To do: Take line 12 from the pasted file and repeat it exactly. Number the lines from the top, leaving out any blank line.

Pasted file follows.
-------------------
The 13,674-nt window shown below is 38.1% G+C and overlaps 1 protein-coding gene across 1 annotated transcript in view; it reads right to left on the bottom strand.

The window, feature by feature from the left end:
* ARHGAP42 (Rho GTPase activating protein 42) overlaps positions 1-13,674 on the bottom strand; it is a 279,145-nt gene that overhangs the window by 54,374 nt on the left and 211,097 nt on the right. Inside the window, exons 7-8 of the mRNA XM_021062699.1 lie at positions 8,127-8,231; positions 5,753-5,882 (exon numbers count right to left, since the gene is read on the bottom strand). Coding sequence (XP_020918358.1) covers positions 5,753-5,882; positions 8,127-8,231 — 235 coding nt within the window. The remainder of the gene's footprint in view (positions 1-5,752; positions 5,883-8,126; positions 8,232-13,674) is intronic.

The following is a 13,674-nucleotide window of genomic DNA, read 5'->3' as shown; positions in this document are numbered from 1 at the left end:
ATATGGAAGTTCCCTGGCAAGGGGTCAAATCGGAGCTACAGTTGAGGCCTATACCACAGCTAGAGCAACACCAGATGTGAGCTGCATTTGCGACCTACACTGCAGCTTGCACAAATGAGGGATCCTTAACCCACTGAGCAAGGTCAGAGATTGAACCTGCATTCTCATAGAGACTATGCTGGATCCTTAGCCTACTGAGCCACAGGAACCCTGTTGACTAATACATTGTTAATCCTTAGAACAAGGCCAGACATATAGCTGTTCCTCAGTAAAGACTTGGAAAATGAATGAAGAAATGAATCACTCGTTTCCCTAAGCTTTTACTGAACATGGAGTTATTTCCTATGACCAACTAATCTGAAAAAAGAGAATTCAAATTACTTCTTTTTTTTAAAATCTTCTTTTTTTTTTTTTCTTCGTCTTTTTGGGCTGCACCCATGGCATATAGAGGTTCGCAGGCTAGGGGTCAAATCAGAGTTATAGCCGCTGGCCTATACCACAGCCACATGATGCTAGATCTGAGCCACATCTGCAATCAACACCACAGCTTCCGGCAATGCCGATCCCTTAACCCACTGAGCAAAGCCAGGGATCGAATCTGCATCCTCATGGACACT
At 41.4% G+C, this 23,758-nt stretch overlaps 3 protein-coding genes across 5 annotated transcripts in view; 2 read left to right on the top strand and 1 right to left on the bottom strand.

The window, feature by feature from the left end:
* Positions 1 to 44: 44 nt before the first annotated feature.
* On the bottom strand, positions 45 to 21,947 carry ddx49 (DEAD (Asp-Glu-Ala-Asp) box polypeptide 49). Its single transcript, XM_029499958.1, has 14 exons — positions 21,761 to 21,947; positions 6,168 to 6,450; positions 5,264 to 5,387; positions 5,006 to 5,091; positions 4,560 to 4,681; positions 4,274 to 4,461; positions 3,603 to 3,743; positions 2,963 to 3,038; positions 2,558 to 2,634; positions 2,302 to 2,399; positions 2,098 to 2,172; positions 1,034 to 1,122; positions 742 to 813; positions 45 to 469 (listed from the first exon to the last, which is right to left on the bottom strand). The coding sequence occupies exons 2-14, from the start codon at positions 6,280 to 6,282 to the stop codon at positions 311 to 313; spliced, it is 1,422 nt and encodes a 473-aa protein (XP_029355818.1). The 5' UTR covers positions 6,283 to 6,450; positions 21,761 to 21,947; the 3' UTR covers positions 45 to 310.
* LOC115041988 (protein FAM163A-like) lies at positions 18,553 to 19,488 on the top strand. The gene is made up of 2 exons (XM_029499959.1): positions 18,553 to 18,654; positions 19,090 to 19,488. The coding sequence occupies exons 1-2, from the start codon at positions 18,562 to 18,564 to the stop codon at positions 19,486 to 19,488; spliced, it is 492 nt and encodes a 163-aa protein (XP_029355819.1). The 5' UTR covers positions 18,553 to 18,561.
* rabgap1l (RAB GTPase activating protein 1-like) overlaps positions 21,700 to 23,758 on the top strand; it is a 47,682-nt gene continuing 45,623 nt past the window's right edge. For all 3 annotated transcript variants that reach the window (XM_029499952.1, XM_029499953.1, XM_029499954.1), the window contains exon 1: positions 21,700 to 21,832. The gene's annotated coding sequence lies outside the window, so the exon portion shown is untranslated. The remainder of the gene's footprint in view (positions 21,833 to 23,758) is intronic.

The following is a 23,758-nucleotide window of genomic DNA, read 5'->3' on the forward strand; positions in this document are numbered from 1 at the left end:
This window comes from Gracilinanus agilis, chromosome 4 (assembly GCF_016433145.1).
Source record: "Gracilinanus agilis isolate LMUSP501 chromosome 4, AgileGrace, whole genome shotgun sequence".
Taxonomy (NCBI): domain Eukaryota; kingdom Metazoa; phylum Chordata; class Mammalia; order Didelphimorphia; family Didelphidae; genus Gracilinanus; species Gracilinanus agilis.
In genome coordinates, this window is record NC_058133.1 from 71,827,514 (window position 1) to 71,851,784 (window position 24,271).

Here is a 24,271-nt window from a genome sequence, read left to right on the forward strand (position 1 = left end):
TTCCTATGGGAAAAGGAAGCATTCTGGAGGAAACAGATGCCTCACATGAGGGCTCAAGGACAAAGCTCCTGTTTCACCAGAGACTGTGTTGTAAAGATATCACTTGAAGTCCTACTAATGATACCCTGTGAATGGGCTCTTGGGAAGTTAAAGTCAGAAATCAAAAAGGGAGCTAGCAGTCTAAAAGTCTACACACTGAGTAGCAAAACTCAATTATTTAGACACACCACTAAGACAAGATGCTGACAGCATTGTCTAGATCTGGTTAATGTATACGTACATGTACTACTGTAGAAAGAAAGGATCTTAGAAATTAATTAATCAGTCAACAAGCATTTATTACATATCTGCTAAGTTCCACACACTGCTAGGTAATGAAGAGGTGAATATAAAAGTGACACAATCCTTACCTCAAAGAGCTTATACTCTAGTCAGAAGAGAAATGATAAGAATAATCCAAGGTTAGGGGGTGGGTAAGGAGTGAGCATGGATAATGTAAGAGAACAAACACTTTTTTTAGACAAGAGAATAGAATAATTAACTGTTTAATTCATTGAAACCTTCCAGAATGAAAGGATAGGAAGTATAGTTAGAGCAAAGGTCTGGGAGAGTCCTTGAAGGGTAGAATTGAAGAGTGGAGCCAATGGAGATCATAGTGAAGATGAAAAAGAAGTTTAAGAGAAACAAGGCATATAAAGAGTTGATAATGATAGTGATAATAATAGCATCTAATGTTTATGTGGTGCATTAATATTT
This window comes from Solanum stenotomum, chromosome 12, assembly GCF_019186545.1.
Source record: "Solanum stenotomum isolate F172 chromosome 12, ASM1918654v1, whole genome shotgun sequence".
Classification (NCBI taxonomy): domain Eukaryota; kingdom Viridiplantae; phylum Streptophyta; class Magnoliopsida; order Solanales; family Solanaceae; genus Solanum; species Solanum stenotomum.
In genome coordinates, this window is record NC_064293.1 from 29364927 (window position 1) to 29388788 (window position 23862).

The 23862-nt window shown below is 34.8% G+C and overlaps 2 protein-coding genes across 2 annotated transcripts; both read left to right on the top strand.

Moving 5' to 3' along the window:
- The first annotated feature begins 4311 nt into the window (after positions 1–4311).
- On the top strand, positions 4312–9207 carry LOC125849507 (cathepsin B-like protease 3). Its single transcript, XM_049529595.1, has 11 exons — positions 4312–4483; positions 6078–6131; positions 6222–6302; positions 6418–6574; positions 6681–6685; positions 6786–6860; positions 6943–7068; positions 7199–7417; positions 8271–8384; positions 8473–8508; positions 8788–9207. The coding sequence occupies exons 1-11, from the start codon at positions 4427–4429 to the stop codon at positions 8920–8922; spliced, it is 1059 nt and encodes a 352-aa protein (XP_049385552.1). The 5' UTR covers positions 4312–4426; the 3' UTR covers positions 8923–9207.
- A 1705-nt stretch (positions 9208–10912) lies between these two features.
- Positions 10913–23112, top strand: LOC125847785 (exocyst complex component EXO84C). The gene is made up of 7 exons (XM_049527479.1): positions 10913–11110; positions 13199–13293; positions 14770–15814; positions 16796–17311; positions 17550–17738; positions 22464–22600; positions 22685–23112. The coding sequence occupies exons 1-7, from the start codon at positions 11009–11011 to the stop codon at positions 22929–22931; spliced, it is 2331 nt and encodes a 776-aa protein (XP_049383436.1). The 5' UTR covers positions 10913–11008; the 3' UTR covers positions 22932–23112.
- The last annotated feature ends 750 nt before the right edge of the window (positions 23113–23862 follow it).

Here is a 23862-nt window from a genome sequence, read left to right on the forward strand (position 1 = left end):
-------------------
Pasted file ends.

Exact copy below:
The following is a 23,758-nucleotide window of genomic DNA, read 5'->3' on the forward strand; positions in this document are numbered from 1 at the left end: